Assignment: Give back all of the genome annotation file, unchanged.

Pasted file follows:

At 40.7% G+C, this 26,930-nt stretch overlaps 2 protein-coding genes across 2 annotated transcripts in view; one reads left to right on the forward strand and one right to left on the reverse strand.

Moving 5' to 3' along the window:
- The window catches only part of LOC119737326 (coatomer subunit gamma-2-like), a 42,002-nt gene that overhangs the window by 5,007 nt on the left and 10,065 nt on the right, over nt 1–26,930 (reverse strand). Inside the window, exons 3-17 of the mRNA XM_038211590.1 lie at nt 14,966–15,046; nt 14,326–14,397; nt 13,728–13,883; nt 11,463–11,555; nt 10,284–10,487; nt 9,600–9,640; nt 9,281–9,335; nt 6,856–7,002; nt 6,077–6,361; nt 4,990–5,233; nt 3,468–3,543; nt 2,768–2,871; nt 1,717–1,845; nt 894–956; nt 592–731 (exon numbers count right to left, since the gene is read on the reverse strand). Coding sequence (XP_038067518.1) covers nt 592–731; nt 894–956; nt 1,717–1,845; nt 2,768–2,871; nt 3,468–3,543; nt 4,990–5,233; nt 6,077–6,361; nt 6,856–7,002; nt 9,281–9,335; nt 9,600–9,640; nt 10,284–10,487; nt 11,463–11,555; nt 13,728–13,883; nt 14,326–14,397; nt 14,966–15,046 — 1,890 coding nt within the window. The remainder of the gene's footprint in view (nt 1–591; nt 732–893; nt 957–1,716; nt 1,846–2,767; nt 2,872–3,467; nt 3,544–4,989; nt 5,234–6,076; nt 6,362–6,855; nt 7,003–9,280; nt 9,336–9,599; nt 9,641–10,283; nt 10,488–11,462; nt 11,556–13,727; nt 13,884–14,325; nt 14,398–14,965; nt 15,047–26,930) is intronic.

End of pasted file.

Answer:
At 40.7% G+C, this 26,930-nt stretch overlaps 2 protein-coding genes across 2 annotated transcripts in view; one reads left to right on the forward strand and one right to left on the reverse strand.

Moving 5' to 3' along the window:
- The window catches only part of LOC119737326 (coatomer subunit gamma-2-like), a 42,002-nt gene that overhangs the window by 5,007 nt on the left and 10,065 nt on the right, over nt 1–26,930 (reverse strand). Inside the window, exons 3-17 of the mRNA XM_038211590.1 lie at nt 14,966–15,046; nt 14,326–14,397; nt 13,728–13,883; nt 11,463–11,555; nt 10,284–10,487; nt 9,600–9,640; nt 9,281–9,335; nt 6,856–7,002; nt 6,077–6,361; nt 4,990–5,233; nt 3,468–3,543; nt 2,768–2,871; nt 1,717–1,845; nt 894–956; nt 592–731 (exon numbers count right to left, since the gene is read on the reverse strand). Coding sequence (XP_038067518.1) covers nt 592–731; nt 894–956; nt 1,717–1,845; nt 2,768–2,871; nt 3,468–3,543; nt 4,990–5,233; nt 6,077–6,361; nt 6,856–7,002; nt 9,281–9,335; nt 9,600–9,640; nt 10,284–10,487; nt 11,463–11,555; nt 13,728–13,883; nt 14,326–14,397; nt 14,966–15,046 — 1,890 coding nt within the window. The remainder of the gene's footprint in view (nt 1–591; nt 732–893; nt 957–1,716; nt 1,846–2,767; nt 2,872–3,467; nt 3,544–4,989; nt 5,234–6,076; nt 6,362–6,855; nt 7,003–9,280; nt 9,336–9,599; nt 9,641–10,283; nt 10,488–11,462; nt 11,556–13,727; nt 13,884–14,325; nt 14,398–14,965; nt 15,047–26,930) is intronic.